The Halton Catholic District School Board has voted to hold a special policy meeting in the summer to discuss a controversial motion that forbids students from raising money for charities that support abortion, euthanasia and other activities opposed by the church.
The board received feedback “much greater than the norm” about the motion, according to education superintendent Tim Overholt, who presented the community’s reaction to the board Tuesday night. A majority of respondents to an online form opposed the changes to the fundraising policy.
Keith Boyd, president of the Halton Secondary affiliate of the Ontario English Catholic Teachers’ Association, said the consultation process was important to the community and made them feel “empowered.” But, he added, he was not surprised that a final decision on the policy has been pushed back and believes the feedback will not keep the policy from moving forward.
Revisions to the motion after community feedback were initially tabled for a Sept. 11 policy meeting, but that meeting was moved up after trustees raised concerns about clarifying fundraising protocols in time for the 2018-19 school year.
The motion in question was passed in February and stated that the board would no longer provide or facilitate financial donations to non-profits or charities that publicly support, “either directly or indirectly, abortion, contraception, sterilization, euthanasia, or embryonic stem cell research.”
In April, the provincial government stepped in, asking the board to put the charity policy on hold until it considered feedback from the wider community.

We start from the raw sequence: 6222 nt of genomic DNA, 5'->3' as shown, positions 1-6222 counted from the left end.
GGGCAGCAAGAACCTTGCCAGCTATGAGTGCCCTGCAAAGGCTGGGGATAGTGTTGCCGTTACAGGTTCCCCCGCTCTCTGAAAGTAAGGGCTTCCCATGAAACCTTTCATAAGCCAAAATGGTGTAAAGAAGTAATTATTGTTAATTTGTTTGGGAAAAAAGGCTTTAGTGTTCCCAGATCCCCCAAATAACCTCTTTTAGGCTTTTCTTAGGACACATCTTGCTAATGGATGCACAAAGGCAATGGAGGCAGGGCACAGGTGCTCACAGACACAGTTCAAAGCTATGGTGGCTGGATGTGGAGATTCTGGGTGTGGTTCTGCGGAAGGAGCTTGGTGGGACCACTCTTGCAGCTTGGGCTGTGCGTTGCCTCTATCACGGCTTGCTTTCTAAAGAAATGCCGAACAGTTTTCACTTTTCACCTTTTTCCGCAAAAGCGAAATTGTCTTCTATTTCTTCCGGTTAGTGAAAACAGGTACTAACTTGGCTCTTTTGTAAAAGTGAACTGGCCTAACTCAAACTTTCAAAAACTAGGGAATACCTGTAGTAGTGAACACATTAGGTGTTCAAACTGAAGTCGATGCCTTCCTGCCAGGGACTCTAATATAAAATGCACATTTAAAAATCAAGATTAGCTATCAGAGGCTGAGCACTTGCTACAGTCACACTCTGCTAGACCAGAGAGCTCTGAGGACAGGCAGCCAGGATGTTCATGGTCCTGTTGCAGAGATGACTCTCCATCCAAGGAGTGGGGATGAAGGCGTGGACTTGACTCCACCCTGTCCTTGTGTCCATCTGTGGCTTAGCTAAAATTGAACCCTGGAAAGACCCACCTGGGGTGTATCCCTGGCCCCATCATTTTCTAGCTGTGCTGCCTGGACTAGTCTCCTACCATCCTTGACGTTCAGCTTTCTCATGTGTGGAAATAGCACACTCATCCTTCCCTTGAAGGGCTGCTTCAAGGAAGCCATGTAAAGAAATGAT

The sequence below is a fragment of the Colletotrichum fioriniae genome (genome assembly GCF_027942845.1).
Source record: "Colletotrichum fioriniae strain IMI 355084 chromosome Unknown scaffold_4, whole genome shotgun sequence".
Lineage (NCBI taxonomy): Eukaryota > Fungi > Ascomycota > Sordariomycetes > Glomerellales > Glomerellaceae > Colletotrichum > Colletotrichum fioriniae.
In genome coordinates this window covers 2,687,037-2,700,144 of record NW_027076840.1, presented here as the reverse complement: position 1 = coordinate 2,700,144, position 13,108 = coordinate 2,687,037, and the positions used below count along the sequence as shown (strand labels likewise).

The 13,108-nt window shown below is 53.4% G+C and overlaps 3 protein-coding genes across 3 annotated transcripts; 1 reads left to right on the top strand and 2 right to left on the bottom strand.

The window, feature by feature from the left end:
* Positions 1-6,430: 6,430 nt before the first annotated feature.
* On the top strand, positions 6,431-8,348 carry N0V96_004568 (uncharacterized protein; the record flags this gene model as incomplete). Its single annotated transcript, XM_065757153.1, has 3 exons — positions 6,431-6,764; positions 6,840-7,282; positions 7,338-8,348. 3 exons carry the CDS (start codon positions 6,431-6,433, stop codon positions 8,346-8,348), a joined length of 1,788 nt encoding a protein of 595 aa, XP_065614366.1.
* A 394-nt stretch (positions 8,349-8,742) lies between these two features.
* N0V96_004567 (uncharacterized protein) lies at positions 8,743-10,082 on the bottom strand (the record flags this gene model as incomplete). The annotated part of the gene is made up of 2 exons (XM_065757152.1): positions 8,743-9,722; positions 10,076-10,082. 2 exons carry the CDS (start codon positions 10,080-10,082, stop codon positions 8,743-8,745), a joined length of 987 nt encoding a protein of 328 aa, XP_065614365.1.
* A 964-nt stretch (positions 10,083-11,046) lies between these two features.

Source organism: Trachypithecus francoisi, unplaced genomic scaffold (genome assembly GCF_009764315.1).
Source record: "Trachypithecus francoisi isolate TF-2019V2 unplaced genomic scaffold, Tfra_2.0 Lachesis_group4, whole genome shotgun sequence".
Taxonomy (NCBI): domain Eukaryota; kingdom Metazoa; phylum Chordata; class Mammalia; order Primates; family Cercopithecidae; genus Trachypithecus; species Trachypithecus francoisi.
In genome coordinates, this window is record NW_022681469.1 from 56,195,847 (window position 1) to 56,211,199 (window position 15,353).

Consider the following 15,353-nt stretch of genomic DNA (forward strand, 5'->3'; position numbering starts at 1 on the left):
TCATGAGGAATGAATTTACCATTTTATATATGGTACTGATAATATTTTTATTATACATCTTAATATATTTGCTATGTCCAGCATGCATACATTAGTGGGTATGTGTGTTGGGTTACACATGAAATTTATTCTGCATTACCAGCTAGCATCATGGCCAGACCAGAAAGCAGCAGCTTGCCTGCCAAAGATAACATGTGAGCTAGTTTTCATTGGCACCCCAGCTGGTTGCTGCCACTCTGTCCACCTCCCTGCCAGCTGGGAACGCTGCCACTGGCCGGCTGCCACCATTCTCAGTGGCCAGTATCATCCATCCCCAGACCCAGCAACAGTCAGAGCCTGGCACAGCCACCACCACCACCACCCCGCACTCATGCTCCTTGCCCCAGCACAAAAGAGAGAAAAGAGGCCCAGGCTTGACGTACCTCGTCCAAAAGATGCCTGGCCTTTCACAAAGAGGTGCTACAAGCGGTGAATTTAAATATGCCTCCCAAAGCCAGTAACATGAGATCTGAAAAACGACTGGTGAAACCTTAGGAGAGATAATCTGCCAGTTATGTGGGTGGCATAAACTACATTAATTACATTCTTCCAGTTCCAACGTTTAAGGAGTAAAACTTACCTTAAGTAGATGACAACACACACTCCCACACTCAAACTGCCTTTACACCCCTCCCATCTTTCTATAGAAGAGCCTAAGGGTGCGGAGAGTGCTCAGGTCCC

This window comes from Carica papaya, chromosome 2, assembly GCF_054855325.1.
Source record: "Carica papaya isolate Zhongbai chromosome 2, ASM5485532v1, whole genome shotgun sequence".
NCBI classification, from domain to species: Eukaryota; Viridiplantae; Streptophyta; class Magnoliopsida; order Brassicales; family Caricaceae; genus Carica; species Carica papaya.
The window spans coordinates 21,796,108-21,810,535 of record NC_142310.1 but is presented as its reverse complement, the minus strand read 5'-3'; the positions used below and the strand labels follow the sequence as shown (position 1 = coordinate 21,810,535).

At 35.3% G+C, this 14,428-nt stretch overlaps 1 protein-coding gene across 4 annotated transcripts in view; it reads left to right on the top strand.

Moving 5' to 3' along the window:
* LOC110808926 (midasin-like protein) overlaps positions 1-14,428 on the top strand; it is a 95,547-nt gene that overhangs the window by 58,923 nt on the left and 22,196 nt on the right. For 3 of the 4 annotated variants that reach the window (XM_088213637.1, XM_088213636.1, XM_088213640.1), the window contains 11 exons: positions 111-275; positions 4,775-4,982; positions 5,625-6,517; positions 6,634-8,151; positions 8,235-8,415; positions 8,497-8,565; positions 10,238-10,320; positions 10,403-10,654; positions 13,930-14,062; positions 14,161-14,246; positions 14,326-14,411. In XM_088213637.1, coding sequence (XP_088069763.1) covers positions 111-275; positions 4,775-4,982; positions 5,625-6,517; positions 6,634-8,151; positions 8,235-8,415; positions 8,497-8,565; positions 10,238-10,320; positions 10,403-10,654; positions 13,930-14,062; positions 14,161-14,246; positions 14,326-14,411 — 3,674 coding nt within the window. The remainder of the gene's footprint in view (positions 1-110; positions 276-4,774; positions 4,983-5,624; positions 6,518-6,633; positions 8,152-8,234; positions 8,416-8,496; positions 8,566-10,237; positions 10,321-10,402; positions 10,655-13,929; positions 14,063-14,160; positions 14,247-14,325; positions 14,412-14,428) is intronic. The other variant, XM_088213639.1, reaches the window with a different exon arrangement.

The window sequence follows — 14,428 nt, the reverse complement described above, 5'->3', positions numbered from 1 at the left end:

The board suspended its policy in May, after months of uproar from students and parents who said they had not been properly consulted before the changes were made.
The community feedback, presented in a staff report to trustees Tuesday evening, included more than 900 responses, with 74 per cent of respondents opposed to the policy changes.
“Jesus said to ‘love thy neighbor’ and to ‘treat others as you would like to be treated’ so why are we going against his word and refusing to aid those in need,” one wrote.
About 21 per cent of respondents supported the policy, saying it upheld Catholic values, differentiated the Catholic school system from the public system, and that anyone who didn’t agree with the policy could donate to the charity of their choice on their own time.
The staff report noted that the online feedback form was anonymous, making it difficult to ensure that the responses came from the Halton Catholic District School Board community, which raised more than $316,000 for charities in the past school year.
The broad nature of the “Sanctity of Life” motion caught many off guard. At one point, more than 30 charities and non-profits had signed a form provided by the board promising not to support certain activities in order to continue receiving donations. But there also seemed to be confusion over what they had agreed to, with some saying the board’s concerns did not apply to their organizations.
The Canadian Cancer Society did not sign the declaration. And several large organizations, including WE Charity, the Terry Fox Foundation and the United Way Halton & Hamilton, removed their names from the board’s list of approved charities.
- With reports from Caroline Alphonso